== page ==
"I took some comfort in the fact that the woman hailed as my model for submission wasn't any good at it either. Saint Peter chose an unlikely candidate in Sarah, who in a pivotal moment in Israel's history usurped the wishes of Abraham, and apparently won the support of God in her defiance." - when you think about it, the wives of the Patriarchs did kind of over rule their husbands when they wanted to. We remember them for being obedient or being wronged or being the mothers' of great men, but do we ever really think about what they themselves did?
On the 'Proverbs 31 woman':
"She's like the evangelical's Mary - venerated, idealized, glorified to the level of demigoddess, and yet expected to show up in every man's kitchen at dinnertime. Only unlike Mary, there is no indication that the Proverbs 31 woman actually existed."
"Like any good poem, the purpose of this one is to draw attention to the often over-looked glory of the everyday. The only instructive language it contains is directed toward men, with the admonition that a thankful husband honor his wife 'for all that her hands have done' (Proverbs 31:31). Old Testament scholar Ellen F. Davis notes that the poem was intended 'not to honor one particularly praiseworthy woman, but rather to underscore the central significance of women's skilled work in a household-based economy.' She concludes that 'it will not do to make facile comparisons between the biblical figure and the suburban housewife, or alternately between her and the modern career woman.'"
"But according to Ahava, the woman described in Proverbs 31 is not some ideal that exists out there; she is present in each one of us when we do even the smallest things with valor."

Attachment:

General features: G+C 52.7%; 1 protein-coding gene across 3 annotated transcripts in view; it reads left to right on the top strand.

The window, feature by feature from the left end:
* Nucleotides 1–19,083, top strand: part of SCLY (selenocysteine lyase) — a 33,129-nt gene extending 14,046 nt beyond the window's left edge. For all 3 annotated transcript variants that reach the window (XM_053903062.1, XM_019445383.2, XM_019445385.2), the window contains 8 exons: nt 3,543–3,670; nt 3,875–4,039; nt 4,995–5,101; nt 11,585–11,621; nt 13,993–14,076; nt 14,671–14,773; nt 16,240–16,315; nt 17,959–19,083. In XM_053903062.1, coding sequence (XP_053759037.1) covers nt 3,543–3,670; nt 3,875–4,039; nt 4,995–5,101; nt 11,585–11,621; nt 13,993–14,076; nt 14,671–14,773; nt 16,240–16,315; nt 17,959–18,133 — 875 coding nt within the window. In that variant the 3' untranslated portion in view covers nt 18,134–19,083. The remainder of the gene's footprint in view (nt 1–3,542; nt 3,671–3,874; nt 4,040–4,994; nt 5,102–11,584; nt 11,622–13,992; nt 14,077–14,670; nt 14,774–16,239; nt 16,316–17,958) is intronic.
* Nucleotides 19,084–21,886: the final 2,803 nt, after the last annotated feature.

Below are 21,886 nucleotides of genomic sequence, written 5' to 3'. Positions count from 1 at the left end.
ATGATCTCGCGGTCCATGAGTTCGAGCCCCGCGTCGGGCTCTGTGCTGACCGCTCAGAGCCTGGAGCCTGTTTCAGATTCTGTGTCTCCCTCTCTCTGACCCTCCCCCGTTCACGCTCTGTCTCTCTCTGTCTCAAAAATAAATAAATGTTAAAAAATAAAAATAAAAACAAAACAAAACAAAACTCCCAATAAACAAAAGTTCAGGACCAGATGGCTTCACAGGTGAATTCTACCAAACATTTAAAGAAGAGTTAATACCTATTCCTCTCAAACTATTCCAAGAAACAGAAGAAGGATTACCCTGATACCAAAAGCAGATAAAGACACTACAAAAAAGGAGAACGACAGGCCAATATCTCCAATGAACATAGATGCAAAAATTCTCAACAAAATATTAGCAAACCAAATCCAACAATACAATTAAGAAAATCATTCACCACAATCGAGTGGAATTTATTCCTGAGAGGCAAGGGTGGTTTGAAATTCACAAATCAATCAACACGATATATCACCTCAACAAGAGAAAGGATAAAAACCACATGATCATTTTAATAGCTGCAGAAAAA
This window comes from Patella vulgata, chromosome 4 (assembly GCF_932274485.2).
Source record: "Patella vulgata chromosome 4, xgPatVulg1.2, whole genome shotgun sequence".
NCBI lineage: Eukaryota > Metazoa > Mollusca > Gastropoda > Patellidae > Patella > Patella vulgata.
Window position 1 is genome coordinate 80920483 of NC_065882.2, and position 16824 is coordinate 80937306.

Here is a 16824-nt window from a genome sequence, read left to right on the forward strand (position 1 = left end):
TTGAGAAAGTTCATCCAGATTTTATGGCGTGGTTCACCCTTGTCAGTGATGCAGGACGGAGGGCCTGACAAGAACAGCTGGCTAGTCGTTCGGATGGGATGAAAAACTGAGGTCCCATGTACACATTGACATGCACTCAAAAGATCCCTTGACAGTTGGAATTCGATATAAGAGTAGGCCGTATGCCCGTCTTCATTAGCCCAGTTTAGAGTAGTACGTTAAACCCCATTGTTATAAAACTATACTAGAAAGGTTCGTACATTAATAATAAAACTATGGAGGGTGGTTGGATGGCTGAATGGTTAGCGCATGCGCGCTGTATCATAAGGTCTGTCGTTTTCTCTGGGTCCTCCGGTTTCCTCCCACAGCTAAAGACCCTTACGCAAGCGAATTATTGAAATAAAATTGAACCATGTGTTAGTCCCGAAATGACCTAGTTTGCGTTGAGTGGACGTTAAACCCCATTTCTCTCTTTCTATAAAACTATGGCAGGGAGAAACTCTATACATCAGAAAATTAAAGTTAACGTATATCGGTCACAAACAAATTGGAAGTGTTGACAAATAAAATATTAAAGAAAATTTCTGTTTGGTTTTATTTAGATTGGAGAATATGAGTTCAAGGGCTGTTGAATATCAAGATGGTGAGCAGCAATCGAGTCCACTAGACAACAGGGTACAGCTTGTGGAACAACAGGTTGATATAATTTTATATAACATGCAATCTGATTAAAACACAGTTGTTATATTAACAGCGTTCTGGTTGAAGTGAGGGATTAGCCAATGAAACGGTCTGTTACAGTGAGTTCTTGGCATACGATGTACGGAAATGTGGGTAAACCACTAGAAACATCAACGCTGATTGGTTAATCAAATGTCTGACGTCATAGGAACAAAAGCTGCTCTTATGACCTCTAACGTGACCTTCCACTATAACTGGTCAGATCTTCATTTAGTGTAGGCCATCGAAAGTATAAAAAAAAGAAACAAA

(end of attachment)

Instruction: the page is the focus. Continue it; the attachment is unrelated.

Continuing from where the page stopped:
I didn't realize it until I started to make this post but I made 22 highlights in this book. I don't want this post to get excessively long so I'm leaving it at just the above couple of quotes.
It was fascinating for me to read through the months in this book and briefly meet some of the women around the country who live 'Biblical' lives in different ways.
I was deeply amused by the authors' repeated statement that she has trouble with multitasking. It's not a 'woman' or a 'man' thing, I think, but different from person to person. My amusement came mostly from reading what she was trying to do and laughing because I know I could do that with a lot less drama than what was going on on the page. :)
My one quibble, or I guess you could call it a wish, is that she didn't live the rules out for a full year. Not all of them. She broke them down into things to do from month to month and while I'm certain that that was instructive and helpful I think it would be interesting to see how someone unused to the lifestyle manages all of it for an entire year rather than a little bit at a time.
But all in all I enjoyed the book and I plan on picking up the authors other (first) book Evolving in Monkey Town at some point in the future. I've also started following her blog and I'm really looking forward to future posts in the year long series she's doing on sexuality and the church.